Possible side effects during and right after injection may include:
The FDA requires Remicade to carry a “black box” warning indicating it may pose serious risks to your health. This warning alerts your prescribing health care provider to the potential for the most severe side effects, but does not mean you will necessarily experience any of them. As with all medications, you must weigh Remicade’s benefits in managing your inflammatory disease against the risks it may pose for you. (Source)
Severe side effects of infliximab infusion may include:
allergic reactions such as rash, itching, hives, swelling in the face, lips, or tongue (anaphylaxis)
breathing issues or difficulty
skin rash or abnormalities such as red, blistering, or peeling skin (even inside the mouth)
signs of infection such as fever, chills, cough, sore throat, extreme exhaustion, and difficult or painful urination
signs of liver failure such as feeling generally weak or ill, dark brown or dark yellow urine, light colored bowel movements, loss of appetite, pain in the right upper side of the abdomen, or yellow eyes or skin
signs of stroke such as vision changes, confusion, difficulty speaking and/or comprehending speech, numbness or weakness of the face or extremities, trouble walking, dizziness, or lack of balance and/or coordination
Be sure to let your health care provider know all the medications you are taking, because infliximab interacts with many other drugs as well as with some vaccines. Your initial infliximab dosing and timing of injections may be adjusted to avoid interactions and reduce adverse reactions and risk of infection. If you use tobacco or alcohol you should also discuss this with your provider before using Remicade, as they may interfere with your body’s response to the medication.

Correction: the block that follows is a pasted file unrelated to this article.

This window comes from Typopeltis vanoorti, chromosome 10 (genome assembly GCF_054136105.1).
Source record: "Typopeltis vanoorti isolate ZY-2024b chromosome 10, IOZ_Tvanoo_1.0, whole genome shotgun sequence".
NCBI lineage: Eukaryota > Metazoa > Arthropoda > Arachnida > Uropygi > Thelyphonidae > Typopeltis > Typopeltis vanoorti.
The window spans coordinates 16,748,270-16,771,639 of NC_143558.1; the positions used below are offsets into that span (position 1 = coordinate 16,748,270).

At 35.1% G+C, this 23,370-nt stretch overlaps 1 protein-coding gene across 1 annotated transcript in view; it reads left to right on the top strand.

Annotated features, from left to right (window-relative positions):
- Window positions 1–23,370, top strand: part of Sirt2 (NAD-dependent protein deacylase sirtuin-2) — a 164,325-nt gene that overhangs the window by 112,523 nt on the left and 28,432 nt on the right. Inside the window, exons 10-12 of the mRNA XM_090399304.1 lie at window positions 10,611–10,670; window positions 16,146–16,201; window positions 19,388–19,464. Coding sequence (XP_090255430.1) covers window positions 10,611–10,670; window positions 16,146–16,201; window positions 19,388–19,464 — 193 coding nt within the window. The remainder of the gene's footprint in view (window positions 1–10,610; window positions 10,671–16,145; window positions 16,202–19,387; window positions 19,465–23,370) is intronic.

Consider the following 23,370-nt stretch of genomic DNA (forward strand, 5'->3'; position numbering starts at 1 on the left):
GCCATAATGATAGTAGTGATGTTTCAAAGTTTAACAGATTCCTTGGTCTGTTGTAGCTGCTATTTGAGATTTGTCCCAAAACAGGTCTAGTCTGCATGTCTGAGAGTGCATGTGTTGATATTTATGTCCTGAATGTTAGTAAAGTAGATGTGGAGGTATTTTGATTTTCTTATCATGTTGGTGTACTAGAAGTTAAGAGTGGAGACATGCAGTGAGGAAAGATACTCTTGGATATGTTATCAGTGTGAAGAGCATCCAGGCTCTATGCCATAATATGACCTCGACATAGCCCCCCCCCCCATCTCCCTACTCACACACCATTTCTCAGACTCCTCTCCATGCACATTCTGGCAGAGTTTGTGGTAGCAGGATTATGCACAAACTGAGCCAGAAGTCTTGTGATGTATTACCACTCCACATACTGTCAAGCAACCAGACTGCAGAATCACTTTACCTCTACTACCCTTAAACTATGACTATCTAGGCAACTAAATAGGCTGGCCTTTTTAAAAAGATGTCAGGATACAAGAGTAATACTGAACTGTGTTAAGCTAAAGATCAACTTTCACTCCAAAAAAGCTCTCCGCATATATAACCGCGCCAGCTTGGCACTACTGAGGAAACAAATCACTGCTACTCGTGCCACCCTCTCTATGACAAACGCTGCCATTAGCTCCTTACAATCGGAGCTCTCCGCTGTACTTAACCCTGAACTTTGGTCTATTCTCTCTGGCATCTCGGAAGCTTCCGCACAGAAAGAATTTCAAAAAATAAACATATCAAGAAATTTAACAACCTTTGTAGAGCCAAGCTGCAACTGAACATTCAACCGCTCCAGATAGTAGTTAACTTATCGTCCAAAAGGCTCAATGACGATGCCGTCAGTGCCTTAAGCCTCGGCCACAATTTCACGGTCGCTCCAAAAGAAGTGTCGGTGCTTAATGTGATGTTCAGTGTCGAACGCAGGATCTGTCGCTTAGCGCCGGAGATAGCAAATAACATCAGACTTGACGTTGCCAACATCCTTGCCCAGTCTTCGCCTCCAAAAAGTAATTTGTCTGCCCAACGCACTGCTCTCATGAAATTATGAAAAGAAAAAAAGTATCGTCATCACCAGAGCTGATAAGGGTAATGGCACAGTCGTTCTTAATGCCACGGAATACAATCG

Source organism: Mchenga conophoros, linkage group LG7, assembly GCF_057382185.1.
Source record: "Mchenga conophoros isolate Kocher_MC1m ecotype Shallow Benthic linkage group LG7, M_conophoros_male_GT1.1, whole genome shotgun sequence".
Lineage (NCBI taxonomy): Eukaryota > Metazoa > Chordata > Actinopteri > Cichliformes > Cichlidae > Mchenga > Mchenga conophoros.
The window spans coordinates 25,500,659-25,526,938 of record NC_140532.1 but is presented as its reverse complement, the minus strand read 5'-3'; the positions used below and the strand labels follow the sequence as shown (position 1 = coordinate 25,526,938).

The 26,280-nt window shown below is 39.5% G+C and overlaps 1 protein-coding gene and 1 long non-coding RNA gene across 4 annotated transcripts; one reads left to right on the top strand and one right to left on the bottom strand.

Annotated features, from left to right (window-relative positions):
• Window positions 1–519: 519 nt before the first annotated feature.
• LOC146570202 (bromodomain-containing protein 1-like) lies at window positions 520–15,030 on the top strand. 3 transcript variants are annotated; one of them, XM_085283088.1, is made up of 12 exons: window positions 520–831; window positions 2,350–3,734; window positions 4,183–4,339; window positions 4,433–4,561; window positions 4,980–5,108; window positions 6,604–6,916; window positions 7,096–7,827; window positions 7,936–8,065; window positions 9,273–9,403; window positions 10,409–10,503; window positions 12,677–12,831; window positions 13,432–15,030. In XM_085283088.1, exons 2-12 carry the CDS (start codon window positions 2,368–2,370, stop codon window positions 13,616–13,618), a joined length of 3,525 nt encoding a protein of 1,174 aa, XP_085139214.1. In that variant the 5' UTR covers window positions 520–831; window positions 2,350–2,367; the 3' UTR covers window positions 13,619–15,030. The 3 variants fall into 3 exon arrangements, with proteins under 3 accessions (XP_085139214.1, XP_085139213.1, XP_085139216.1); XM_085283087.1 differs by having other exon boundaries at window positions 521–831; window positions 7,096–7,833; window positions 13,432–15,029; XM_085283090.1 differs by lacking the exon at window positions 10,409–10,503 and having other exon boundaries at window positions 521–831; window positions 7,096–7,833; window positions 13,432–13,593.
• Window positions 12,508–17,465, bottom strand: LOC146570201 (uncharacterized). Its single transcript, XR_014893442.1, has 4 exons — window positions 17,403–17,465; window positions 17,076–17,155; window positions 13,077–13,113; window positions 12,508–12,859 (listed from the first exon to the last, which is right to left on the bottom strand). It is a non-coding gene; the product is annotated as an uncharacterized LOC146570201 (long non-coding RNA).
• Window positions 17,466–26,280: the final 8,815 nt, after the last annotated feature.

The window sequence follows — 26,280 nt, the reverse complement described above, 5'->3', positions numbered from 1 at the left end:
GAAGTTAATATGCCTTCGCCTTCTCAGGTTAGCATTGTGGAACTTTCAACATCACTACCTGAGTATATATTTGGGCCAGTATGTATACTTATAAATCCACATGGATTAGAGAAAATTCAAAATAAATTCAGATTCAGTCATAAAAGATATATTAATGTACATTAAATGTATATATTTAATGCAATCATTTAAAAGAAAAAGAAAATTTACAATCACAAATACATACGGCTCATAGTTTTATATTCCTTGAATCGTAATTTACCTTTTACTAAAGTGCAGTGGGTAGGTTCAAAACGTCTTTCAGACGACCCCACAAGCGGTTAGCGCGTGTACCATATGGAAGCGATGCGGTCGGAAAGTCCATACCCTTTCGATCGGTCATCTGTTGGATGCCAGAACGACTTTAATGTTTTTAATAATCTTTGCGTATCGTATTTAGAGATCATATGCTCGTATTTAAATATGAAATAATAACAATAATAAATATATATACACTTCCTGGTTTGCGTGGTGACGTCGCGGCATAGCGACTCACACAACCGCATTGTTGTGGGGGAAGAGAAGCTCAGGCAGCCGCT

Remicade reacts negatively with many other drugs used to treat autoimmune diseases, including, but not limited to:
Because infliximab makes it hard for your immune system to fight infection, you should not receive live vaccines — which are made with weakened, but not killed, viruses and bacteria — while being treated with Remicade. These include live vaccines for:
As with any pharmaceutical, there are risk factors associated with the use of immunosuppressants like Remicade. There are also some medical conditions that make unwanted effects more likely.
For example, if you take Remicade while you are pregnant, it may cross the placenta and enter your baby’s bloodstream. The drug may stay in the baby’s body for up to 6 months after birth, and live vaccines should not be given during that time. Some infants exposed to infliximab in the uterus have developed agranulocytosis, a low white blood cell count that leaves the immune system weakened and unable to fight infection. (Source)